Sign in or register
for additional privileges

Teaching and Learning Multimodal Communications

Alyssa Arbuckle, Alison Hedley, Shaun Macpherson, Alyssa McLeod, Jana Millar Usiskin, Daniel Powell, Jentery Sayers, Emily Smith, Michael Stevens, Authors

You appear to be using an older verion of Internet Explorer. For the best experience please upgrade your IE version or switch to a another web browser.

Digital Objects as Objects: Chun’s “Enduring Ephemeral”

In her 2008 article, "The Enduring Ephemeral, or the Future is a Memory" Wendy Chun defines the paradox of digital media as a conflict between the purported permanence made possible by digital archival practices and the narrative of speed which renders all digital media ephemeral and fleeting; it is a phenomenon she calls the enduring ephemeral, and one made possible by a conflation of memory and storage that mistakes memory as permanent, to be something that perfectly preserves the past without degeneration: "Memory, with its constant degeneration, does not equal storage . . . digital media complicates this relationship by making the permanent into an enduring ephemeral, creating unforeseen degenerative links between humans and machines" (150).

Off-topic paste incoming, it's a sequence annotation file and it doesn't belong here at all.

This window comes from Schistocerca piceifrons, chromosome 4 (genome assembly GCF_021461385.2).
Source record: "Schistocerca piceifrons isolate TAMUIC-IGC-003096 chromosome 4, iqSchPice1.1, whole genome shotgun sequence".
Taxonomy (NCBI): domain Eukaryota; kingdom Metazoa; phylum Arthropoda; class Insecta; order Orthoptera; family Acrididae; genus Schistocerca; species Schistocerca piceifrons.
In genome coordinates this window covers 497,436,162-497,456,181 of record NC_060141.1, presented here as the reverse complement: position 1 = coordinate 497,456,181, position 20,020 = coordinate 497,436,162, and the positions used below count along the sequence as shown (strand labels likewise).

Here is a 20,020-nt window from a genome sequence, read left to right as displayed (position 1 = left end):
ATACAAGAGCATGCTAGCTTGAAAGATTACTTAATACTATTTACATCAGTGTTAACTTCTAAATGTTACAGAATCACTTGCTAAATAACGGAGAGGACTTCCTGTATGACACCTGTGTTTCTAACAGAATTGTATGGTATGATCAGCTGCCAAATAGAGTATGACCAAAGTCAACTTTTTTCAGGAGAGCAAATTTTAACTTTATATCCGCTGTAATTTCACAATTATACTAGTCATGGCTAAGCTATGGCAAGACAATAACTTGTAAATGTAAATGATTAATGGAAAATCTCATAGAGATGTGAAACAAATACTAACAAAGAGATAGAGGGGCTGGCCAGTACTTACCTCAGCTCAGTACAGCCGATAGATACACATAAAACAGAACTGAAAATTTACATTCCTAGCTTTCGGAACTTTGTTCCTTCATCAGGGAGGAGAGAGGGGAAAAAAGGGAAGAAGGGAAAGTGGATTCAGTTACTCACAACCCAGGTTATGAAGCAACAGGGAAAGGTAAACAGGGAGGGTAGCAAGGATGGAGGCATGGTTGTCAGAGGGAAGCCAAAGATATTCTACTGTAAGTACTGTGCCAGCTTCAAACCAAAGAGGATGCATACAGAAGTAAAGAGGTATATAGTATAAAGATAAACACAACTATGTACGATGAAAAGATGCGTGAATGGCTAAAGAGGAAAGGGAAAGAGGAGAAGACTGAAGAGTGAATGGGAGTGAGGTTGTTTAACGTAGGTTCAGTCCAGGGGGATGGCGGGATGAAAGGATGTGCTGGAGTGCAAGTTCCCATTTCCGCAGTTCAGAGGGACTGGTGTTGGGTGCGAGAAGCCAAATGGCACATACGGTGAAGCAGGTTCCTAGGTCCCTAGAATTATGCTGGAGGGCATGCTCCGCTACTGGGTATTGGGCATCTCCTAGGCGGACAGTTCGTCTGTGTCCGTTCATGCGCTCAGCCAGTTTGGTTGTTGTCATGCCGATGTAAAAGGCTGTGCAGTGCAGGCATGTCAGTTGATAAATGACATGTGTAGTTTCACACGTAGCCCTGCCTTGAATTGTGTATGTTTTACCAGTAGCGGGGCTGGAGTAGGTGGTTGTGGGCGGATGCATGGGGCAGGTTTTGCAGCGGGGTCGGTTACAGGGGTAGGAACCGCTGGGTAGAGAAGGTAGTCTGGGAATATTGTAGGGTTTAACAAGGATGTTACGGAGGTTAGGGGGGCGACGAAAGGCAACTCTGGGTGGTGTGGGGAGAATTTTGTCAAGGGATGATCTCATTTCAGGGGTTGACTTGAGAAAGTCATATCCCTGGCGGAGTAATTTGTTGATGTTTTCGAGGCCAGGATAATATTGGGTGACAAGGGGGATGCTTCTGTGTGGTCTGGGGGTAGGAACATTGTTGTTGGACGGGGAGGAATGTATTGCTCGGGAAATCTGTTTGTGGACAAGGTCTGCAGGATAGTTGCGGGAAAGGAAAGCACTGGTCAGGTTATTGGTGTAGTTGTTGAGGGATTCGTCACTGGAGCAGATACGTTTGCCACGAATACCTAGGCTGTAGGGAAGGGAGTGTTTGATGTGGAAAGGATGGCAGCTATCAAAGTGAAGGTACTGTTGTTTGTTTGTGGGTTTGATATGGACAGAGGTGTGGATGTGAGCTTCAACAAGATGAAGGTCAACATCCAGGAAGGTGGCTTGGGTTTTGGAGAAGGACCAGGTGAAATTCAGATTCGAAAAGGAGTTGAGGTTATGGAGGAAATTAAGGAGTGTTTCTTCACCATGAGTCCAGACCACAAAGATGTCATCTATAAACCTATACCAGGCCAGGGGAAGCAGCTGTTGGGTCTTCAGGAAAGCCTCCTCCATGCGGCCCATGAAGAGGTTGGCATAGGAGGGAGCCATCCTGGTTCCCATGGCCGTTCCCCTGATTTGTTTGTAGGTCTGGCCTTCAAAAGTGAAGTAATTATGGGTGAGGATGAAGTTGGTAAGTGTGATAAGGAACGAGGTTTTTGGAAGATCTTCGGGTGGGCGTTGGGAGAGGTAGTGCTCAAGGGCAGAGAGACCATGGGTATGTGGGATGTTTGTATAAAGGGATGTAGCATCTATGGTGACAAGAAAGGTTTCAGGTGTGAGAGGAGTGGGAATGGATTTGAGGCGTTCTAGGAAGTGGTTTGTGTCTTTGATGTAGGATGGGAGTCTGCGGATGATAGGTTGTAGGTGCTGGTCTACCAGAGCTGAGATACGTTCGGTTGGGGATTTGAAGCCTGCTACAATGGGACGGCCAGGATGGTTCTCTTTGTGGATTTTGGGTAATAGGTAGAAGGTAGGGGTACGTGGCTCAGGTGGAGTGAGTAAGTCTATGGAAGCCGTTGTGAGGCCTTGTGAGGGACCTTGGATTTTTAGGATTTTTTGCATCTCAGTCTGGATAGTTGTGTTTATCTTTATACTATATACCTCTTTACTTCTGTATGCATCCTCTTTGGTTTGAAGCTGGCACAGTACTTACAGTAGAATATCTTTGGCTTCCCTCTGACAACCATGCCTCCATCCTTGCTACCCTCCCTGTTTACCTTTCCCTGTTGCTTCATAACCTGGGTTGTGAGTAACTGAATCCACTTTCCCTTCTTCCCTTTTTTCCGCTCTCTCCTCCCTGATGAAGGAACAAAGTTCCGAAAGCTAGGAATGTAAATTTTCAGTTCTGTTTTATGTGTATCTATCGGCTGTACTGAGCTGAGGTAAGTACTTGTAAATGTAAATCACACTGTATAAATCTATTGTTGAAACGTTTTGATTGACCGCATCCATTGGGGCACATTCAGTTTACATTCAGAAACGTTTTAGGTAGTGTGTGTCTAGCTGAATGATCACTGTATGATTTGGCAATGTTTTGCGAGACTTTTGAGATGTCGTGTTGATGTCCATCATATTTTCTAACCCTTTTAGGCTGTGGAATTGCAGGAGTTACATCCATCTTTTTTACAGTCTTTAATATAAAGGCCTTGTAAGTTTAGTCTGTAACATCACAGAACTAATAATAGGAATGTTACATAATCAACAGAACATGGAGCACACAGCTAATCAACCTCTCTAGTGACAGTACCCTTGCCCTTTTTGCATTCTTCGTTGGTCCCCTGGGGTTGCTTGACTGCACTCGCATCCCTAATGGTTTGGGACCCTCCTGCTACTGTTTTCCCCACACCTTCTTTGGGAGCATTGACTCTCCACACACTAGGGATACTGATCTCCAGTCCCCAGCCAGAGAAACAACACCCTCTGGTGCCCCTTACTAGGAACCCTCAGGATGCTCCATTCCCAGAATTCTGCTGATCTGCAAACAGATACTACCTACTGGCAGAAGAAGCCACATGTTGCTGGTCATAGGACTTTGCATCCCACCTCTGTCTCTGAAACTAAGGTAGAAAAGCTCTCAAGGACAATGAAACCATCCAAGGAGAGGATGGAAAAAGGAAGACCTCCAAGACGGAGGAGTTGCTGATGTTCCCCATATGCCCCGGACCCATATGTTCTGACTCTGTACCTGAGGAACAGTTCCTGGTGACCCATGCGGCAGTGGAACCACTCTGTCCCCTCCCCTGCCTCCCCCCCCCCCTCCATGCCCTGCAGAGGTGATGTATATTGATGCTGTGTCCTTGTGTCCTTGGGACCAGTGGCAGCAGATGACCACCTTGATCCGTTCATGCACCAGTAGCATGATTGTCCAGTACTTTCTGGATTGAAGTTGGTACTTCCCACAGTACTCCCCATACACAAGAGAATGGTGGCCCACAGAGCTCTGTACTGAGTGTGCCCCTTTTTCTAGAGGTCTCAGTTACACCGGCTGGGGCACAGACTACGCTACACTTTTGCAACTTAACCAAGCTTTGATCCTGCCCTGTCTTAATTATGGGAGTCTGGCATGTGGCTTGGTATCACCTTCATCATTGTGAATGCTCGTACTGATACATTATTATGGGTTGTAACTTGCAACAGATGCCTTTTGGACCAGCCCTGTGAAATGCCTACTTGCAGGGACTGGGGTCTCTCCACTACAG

By pointing out the persistence and enduring quality of digital objects, Chun paradoxically calls attention to the materiality of these objects. As we paid attention to the materiality and also, then, to the ephemerality and degeneration of digital objects, we were forced to "think beyond speed" in Scalar by performing granulations in which we analyzed interfaces, source code, and media storage. By attributing and experimenting with metadata as we created and analyzed different kinds of digital objects—and by paying attention to the ways in which we archive our own work—we contributed to the ever-expanding mass of enduring ephemerals found in the digital reservoir we call the web.

To the right: Images of a hard disk drive and a twentieth-century phonograph turntable, inscription and storage technologies that Matthew Kirschenbaum notes look incredibly similar and were invented around the same time. The modern magnetic hard drive is a magnetic recording device, and magnetic recording technologies emerged alongside the phonograph in the late nineteenth century (6, n.14).

Authors: Alyssa McLeod, Jana Millar Usiskin, and Emily Smith
Word Count: 274
Comment on this page

Discussion of "Digital Objects as Objects: Chun’s “Enduring Ephemeral”"

Add your voice to this discussion.

Checking your signed in status ...

Previous page on path Analysis, page 2 of 17 Next page on path